Unlike other Vermeer canvases, this painting stayed with the artist until the end. It remained unsold at his death, and his widow gave it to a baker as payment for unpaid bills. In the 20th century, the canvas underwent a dangerous adventure. In 1974, an IRA unit led by the infamous Rose Dugdale broke into the Russborough House mansion near Dublin, stealing this picture together with 12 other famous artworks. Unlike the Vermeer stolen from Boston, this one luckily was recovered in 1993 after years of negotiation with the picture’s kidnappers.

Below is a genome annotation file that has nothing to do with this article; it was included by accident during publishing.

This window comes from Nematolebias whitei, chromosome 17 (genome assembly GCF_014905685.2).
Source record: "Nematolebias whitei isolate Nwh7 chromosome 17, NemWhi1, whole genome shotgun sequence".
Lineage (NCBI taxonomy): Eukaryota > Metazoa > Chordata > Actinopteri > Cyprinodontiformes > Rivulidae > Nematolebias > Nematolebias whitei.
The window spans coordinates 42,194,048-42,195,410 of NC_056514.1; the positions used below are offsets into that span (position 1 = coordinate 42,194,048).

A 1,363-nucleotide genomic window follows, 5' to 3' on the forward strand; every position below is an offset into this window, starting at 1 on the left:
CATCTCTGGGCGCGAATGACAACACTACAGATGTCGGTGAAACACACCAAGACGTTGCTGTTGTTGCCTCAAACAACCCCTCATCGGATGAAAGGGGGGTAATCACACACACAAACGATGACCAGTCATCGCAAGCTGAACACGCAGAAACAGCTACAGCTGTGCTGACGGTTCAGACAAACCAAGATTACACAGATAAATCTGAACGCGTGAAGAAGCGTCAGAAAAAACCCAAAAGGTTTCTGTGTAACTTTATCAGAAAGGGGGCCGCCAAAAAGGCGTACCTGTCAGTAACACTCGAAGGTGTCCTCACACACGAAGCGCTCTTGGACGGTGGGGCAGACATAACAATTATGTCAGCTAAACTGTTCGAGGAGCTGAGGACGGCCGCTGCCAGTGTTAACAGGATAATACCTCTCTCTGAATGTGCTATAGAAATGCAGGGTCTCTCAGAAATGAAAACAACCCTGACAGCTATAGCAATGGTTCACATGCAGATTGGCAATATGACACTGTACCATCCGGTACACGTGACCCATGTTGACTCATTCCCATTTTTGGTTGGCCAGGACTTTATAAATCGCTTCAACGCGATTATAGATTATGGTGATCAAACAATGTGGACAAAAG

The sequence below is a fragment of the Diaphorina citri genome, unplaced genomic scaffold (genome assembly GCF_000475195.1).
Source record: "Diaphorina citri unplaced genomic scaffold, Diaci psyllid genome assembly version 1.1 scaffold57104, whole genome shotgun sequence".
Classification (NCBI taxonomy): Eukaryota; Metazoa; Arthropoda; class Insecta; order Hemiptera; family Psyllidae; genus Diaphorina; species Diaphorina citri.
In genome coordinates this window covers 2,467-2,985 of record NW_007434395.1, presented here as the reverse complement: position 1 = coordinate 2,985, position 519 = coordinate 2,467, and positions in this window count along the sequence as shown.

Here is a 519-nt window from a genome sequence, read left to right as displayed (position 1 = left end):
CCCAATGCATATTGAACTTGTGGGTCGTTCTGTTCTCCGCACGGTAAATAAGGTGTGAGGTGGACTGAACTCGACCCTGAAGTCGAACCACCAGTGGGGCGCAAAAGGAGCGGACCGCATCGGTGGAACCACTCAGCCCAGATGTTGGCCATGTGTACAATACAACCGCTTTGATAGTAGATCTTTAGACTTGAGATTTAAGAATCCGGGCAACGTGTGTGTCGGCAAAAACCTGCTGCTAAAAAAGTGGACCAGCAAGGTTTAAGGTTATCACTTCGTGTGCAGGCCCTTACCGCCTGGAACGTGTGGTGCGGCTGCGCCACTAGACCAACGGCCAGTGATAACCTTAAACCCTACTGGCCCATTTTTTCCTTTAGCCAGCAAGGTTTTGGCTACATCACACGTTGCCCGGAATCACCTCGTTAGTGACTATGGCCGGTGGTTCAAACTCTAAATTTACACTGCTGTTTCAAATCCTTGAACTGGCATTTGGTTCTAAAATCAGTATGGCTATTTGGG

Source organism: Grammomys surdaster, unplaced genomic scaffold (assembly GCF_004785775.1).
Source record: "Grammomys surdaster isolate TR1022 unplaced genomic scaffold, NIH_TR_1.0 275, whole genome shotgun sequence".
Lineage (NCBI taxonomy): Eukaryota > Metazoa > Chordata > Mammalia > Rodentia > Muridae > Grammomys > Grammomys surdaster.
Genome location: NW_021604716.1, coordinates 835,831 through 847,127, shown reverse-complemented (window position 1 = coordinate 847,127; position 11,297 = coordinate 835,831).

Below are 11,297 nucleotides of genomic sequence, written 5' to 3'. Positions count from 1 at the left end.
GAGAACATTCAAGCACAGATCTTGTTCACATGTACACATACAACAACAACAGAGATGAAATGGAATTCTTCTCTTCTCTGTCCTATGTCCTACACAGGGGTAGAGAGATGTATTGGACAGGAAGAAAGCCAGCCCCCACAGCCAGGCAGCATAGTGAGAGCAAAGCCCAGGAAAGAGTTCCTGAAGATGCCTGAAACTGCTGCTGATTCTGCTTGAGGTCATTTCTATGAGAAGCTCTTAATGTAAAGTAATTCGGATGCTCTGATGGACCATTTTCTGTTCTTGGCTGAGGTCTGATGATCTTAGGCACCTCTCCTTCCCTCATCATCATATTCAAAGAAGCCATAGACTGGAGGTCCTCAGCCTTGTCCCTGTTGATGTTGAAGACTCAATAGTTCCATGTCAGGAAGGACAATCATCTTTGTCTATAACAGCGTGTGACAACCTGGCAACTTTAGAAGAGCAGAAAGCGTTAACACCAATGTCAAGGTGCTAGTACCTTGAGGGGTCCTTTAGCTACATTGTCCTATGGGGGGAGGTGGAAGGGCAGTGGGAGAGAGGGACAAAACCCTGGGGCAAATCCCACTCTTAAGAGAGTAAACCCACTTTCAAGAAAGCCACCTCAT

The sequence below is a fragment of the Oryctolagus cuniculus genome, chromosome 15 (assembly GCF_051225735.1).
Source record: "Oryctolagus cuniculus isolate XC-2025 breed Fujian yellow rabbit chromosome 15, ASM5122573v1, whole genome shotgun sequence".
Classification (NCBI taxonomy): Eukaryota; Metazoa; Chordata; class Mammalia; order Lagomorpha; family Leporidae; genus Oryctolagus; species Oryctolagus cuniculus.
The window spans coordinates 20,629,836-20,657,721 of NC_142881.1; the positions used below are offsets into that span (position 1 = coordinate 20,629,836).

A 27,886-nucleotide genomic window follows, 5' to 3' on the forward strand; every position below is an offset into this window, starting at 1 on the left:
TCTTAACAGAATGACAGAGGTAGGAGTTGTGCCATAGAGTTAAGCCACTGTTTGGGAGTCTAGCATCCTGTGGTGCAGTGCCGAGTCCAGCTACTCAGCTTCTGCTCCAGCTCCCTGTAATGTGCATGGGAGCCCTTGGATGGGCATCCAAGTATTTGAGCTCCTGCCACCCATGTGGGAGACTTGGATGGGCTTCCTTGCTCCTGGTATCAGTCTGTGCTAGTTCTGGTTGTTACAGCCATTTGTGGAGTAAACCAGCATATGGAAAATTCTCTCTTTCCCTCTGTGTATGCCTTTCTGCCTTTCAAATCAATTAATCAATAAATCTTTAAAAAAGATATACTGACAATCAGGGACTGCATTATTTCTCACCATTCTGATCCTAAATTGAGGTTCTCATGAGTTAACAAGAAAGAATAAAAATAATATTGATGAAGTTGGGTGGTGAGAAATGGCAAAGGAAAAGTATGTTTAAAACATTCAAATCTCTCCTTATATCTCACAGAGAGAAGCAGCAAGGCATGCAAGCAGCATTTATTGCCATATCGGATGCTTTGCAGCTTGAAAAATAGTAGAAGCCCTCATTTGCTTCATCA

Among the six so-called “letter paintings” by Vermeer, the most intimate and “modern” is the one entitled A Lady Writing, which graces the collection of the National Gallery of Art in Washington, DC. The woman is dressed in the yellow morning jacket that we know so well from other Vermeer paintings (most notably from Mistress and Maid at the Frick museum in New York). Originally, the artist painted his model holding the pen more vertically, that is, poised for writing. Eventually, he changed his mind—he did that a lot in all his paintings—because clearly, for him, painting was a process of building an image and its meaning. In the final version of this canvas, the pen is at a more relaxed angle; the woman is only holding the quill, but she is no longer writing. Instead, she is looking at us with a friendly but very direct gaze. She is the original “girl, interrupted.” There is a theory that this may be a portrait of Vermeer’s wife Catharina, and if so, it would make it an intimate portrait, the writing implements being just props. This painting is also very different from the scenes of a maid and her mistress in that this is a very carefully composed “close shot.” The process of writing may give a context for the woman’s activity, but such proximity to the model puts the focus on the person—we examine her while she is interacting with us.